The good news is you can learn to escape these traps. You can develop strategies to notice when they show up and prevent them from having undue influence on your mood and your behavior. Here are just a few:
Get to know your thinking traps. When I notice I’m struggling with a lot of stress, or I’m doing things that are not so good for me, like skipping the gym, I make a practice of regularly looking over the list above and making note of what’s going on in my mind. I might say to myself, silently or in writing, “I notice my mind is overestimating the probability of something bad happening (probability overestimation) and telling me I shouldn’t be feeling the way I’m feeling (should statements).” That usually helps me get some distance from the thoughts I’m having. Doing it regularly makes it more likely that I will notice my thinking traps the moment they arrive and less likely that I’ll buy into them.
Treat the mind like a thing that is separate from you. In the example above, I didn’t say, “I’m overestimating”; I said, “My mind is overestimating.” This small linguistic shift is another way you can get a little bit of distance from your thoughts. It allows you to see them as just thoughts, not truths. You can incorporate this shift into your self-talk when you are looking for thinking traps. When you notice yourself having uncomfortable feelings or engaging in unproductive behaviors, you might ask yourself, “What did my mind say to me just before I started feeling anxious?” or “What showed up in my mind right before I started checking social media again?”
Observe the distinction between thoughts and actions. Notice that you can think one thing and do another. Thoughts do not have to lead to action. Even if you think, “My colleague is useless – he never does anything productive” (all-or-nothing thinking), you can treat your colleague with respect and kindness. Even if you think, “I should check my email one more time before bed” (should statements), you can keep your laptop closed and enjoy the rest of your evening with family.
Look at the usefulness of your thoughts. Almost all thoughts are adaptive in some situations. Take, for example, a thought such as “It’s not fair!” Sometimes it’s very important to focus on fairness, such as when people discriminate against others. But sometimes focusing on fairness just makes you angry at things that are not worth getting worked up about.
Check the facts. It can be helpful to deliberately pause and tease out the facts from your appraisals. I tend to do a lot of mind-reading – assuming I know what other people are thinking. And sometimes those assumptions can feel pretty real. Therefore, it’s helpful to check in with myself by checking the facts. My internal dialogue might sound something like this: “My colleague responded with a terse email, and she didn’t acknowledge a few of the points I brought up. Those are the facts of the situation. My mind is telling me that she’s mad at me or I’ve done something wrong. That’s my appraisal.” Then I can decide what to do about my appraisal. Sometimes I let it go. Sometimes I check in with my colleague about my concerns if I have that kind of relationship with her.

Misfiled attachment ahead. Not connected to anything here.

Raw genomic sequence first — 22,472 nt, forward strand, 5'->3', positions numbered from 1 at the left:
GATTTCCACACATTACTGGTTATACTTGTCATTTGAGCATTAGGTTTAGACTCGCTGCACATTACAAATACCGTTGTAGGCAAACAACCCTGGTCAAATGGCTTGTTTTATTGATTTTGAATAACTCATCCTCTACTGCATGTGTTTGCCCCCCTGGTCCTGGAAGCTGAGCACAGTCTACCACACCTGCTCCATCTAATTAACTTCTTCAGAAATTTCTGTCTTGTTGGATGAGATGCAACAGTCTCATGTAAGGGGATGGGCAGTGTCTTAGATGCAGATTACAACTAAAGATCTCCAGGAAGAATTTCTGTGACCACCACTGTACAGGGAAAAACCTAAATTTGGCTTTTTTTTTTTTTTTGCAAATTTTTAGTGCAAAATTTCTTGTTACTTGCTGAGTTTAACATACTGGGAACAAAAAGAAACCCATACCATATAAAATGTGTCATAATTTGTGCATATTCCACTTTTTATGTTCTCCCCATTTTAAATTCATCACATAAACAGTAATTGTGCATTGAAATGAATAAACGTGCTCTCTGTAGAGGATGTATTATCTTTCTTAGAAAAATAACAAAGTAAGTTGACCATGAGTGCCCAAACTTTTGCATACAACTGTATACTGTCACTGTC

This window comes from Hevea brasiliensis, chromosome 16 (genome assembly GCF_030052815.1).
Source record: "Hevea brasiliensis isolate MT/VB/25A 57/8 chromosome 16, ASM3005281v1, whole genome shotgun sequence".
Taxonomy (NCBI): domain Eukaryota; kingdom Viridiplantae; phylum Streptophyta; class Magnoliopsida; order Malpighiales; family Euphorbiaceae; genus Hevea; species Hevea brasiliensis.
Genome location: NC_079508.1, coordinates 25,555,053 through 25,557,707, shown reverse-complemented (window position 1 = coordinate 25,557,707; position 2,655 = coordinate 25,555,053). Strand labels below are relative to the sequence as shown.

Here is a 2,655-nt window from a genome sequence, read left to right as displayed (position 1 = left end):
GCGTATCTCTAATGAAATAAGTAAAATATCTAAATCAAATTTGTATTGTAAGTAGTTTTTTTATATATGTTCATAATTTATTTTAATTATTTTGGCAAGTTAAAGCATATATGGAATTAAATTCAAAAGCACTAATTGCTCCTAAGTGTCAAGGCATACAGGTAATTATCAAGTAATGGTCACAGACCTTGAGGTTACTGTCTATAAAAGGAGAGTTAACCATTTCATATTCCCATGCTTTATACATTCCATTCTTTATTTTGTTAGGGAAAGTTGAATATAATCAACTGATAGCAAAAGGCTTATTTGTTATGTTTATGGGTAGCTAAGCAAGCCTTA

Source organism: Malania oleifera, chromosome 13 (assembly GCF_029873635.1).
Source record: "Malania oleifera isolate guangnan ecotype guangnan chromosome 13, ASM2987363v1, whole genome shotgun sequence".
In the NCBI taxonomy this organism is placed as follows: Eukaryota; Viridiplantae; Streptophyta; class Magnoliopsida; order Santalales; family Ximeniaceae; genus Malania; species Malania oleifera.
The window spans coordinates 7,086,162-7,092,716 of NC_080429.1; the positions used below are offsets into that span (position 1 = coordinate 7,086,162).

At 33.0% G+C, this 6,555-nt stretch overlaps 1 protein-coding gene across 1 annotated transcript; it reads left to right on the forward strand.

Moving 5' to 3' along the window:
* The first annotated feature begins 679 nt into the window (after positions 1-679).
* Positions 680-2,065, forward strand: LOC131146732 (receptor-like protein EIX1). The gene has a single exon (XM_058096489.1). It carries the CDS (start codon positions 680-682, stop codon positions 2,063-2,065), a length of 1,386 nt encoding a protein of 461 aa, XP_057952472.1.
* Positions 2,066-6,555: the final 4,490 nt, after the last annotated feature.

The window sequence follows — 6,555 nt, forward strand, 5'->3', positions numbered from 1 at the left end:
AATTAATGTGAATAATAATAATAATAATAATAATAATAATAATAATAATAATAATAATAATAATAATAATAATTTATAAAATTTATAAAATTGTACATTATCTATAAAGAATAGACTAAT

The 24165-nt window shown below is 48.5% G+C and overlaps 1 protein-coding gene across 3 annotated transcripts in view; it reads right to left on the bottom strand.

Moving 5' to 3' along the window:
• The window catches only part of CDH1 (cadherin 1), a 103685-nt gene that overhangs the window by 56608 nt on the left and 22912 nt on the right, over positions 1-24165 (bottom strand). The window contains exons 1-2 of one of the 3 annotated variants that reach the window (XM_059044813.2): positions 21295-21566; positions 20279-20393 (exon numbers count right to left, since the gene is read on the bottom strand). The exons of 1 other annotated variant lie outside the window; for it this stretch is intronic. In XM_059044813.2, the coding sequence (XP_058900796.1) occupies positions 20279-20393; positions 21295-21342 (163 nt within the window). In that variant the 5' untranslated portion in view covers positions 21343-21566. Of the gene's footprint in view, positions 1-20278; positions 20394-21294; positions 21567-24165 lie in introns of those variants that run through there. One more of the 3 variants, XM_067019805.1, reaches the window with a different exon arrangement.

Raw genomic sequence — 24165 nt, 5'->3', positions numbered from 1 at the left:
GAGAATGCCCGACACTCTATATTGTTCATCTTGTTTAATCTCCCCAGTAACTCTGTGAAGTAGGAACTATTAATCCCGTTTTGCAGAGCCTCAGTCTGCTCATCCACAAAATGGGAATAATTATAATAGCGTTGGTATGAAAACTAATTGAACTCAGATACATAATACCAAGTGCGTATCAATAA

Addressing thinking traps is a skill that can be self-invalidating if not used carefully. No one likes to be told that they should think differently. No one likes to have a deeply held “truth” challenged. And no one likes to be accused of being “too emotional.” Be gentle with yourself. Avoid arguing. In a future blog, I will go over basic skills for gently challenging the truthfulness of your thinking traps without getting into a tug-of-war with yourself. This is called “reappraisal.” In the meantime, start getting to know where your mind traps you.
If you want help with painful thoughts and feelings, Lyra can connect you to a therapist. You can get started today if Lyra is offered by your employer. Sign up now.
DISCLAIMER: The content of this blog is not intended to be a substitute for professional medical advice, diagnosis, or treatment.
ABOUT THE AUTHOR
Matthew S. Boone, LCSW is the Creative Director of Clinical Content at Lyra Health. He is a nationally recognized trainer in acceptance and commitment therapy (ACT) and the editor of the book Mindfulness and Acceptance in Social Work.